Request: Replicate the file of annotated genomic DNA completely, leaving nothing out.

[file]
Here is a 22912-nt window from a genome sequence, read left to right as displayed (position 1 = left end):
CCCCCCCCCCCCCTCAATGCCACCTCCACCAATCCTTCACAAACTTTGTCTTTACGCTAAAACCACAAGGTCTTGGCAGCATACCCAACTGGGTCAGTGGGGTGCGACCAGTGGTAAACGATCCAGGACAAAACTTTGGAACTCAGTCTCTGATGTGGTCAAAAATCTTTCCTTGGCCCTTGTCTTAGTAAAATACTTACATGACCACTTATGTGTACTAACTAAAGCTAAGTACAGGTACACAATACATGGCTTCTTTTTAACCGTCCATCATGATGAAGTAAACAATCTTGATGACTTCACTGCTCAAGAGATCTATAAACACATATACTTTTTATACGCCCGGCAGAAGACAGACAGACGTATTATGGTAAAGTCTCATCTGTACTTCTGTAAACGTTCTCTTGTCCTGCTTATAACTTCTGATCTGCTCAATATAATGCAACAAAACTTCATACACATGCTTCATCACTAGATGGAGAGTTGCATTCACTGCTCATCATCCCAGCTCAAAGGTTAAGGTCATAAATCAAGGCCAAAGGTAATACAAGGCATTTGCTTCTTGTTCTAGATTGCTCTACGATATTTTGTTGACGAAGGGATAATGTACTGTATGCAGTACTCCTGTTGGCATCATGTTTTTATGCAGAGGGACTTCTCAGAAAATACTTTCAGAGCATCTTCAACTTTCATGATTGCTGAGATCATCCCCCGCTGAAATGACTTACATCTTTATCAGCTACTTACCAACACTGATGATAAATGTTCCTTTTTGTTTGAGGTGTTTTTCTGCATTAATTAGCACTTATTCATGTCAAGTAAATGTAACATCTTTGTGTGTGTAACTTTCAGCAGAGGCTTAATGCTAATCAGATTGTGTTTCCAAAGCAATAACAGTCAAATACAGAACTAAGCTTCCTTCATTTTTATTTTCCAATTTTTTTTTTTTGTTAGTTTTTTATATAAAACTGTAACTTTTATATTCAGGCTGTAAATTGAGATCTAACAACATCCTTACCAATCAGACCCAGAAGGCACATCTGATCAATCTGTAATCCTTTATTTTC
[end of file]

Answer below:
Here is a 22912-nt window from a genome sequence, read left to right as displayed (position 1 = left end):
CCCCCCCCCCCCCTCAATGCCACCTCCACCAATCCTTCACAAACTTTGTCTTTACGCTAAAACCACAAGGTCTTGGCAGCATACCCAACTGGGTCAGTGGGGTGCGACCAGTGGTAAACGATCCAGGACAAAACTTTGGAACTCAGTCTCTGATGTGGTCAAAAATCTTTCCTTGGCCCTTGTCTTAGTAAAATACTTACATGACCACTTATGTGTACTAACTAAAGCTAAGTACAGGTACACAATACATGGCTTCTTTTTAACCGTCCATCATGATGAAGTAAACAATCTTGATGACTTCACTGCTCAAGAGATCTATAAACACATATACTTTTTATACGCCCGGCAGAAGACAGACAGACGTATTATGGTAAAGTCTCATCTGTACTTCTGTAAACGTTCTCTTGTCCTGCTTATAACTTCTGATCTGCTCAATATAATGCAACAAAACTTCATACACATGCTTCATCACTAGATGGAGAGTTGCATTCACTGCTCATCATCCCAGCTCAAAGGTTAAGGTCATAAATCAAGGCCAAAGGTAATACAAGGCATTTGCTTCTTGTTCTAGATTGCTCTACGATATTTTGTTGACGAAGGGATAATGTACTGTATGCAGTACTCCTGTTGGCATCATGTTTTTATGCAGAGGGACTTCTCAGAAAATACTTTCAGAGCATCTTCAACTTTCATGATTGCTGAGATCATCCCCCGCTGAAATGACTTACATCTTTATCAGCTACTTACCAACACTGATGATAAATGTTCCTTTTTGTTTGAGGTGTTTTTCTGCATTAATTAGCACTTATTCATGTCAAGTAAATGTAACATCTTTGTGTGTGTAACTTTCAGCAGAGGCTTAATGCTAATCAGATTGTGTTTCCAAAGCAATAACAGTCAAATACAGAACTAAGCTTCCTTCATTTTTATTTTCCAATTTTTTTTTTTTGTTAGTTTTTTATATAAAACTGTAACTTTTATATTCAGGCTGTAAATTGAGATCTAACAACATCCTTACCAATCAGACCCAGAAGGCACATCTGATCAATCTGTAATCCTTTATTTTC